Forms of question asked by SCoF

The conversation between SCoF and various witnesses may have taken place in the following manner. This is a speculative scenario, but the manner in which the SCoF came to its conclusions makes this exchange highly plausible.

SCoF: ‘Why was the matter of conferring statutory status to the UIDAI deferred?’

Ministry of Planning: ‘Because we were planning to take it up later.’

Remember the original idea for UID involved only BPL families, so SCoF asked:

SCoF: ‘Why was it necessary to extend it to all Indians?’

Ministry of Planning: ‘To gradually do away the de novo exercises each time for field level data collection.’

Before I began writing this, I didn’t know  that the expression – De-novo – means to begin anew. But now that I know what it does mean, I wonder what’s wrong with beginning anew?

Why does the Ministry of Planning assume that once it has done with UID data collection exercise, biometric or demographic attributes of Indians will not change or conversely all changes can be added as a layer to the existing master-database, even though iris and fingerprint technology is not sound, even though the state has no data about all Indians and even though not all Indians are registered at birth. In such a situation why can one not begin anew?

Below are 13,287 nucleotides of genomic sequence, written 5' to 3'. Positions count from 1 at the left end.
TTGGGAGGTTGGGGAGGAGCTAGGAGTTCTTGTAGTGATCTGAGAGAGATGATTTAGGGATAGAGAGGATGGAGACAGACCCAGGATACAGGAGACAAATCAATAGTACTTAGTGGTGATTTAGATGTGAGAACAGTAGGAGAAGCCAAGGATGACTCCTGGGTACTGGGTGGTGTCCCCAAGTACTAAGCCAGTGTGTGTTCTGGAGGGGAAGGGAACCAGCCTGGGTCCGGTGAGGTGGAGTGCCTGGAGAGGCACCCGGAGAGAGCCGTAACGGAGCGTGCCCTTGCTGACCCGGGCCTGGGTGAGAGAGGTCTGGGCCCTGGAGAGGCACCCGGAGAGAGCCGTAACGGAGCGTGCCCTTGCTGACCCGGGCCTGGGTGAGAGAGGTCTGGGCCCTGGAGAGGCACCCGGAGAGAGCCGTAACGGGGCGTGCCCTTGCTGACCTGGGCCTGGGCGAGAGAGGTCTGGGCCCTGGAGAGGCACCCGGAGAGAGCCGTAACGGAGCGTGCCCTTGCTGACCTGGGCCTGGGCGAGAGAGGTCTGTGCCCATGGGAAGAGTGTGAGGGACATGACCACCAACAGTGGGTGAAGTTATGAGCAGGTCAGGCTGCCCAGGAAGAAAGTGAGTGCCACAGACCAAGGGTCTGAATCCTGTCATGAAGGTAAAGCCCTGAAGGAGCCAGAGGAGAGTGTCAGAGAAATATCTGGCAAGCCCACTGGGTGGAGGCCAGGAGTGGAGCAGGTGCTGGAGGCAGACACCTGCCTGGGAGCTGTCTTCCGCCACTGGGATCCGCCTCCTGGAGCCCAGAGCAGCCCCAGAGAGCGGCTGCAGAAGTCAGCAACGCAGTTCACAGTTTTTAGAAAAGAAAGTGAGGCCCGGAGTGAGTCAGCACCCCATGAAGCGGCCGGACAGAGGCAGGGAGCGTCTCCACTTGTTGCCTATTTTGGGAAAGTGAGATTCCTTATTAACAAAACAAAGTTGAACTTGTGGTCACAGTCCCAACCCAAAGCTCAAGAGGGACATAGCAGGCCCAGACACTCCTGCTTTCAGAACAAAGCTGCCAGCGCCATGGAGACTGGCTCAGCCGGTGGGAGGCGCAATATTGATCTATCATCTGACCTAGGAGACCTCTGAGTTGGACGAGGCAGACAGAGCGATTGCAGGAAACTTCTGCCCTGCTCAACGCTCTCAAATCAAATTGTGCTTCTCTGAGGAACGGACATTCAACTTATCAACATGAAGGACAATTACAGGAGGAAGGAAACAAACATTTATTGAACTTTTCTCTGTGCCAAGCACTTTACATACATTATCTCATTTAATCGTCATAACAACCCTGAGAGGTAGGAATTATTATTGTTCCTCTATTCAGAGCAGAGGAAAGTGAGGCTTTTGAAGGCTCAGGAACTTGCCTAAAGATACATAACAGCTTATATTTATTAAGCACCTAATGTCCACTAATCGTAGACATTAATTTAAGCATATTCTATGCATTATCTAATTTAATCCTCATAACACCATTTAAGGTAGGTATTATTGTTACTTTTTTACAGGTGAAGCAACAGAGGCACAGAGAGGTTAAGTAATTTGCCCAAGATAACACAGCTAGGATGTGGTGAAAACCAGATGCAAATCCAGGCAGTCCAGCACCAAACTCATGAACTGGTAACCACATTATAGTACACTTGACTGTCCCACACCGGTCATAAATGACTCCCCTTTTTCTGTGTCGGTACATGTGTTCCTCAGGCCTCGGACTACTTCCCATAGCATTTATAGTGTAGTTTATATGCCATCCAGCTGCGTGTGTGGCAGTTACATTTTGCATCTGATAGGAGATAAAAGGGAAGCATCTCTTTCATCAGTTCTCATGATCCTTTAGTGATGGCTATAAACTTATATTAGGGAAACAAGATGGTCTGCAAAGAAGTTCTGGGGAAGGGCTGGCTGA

There is something else. A lot of Indians live temporarily or permanently in urban and rural localities, some live in dense forestlands, others in the middle of far away deserts. Many Indians access utilities, which require identification of consumers on a local basis. Most utilities such as the electricity, gas, food, fertilizers, internet, telephone are delivered locally so why can’t a local agency collect, verify and store data on their behalf. Although I am not at all convinced whether or not someone can map and reproduce the individual identity of a person as a document but even if I let go of this fact for a second, I do not understand why one can’t have local registers of identification. Why does one need a national authority to oversee this exercise? And that too a fictional national authority that does not even has a legal basis. When SCoF put across the question of legality of the UIDAI to Ministry of Planning, its answer might well have been as follows.

Ministry of Planning: We referred the matter to the Ministry of Law and Justice. The Ministry of Law and Justice said that ‘it is a settled position that powers of the Executive are co-extensive with the legislative power of the Government and that the Government is not debarred from exercising its executive power in the areas which are not regulated by specific legislation.’

So what’s happening here, A asks B – ‘are you legal ?‘ and B replies ‘yes‘ , A asks ‘how’ and B replies – ‘…because C says so‘. Why can’t the Ministry of Planning answer on its own ground whether one of its programs has a legal foundation?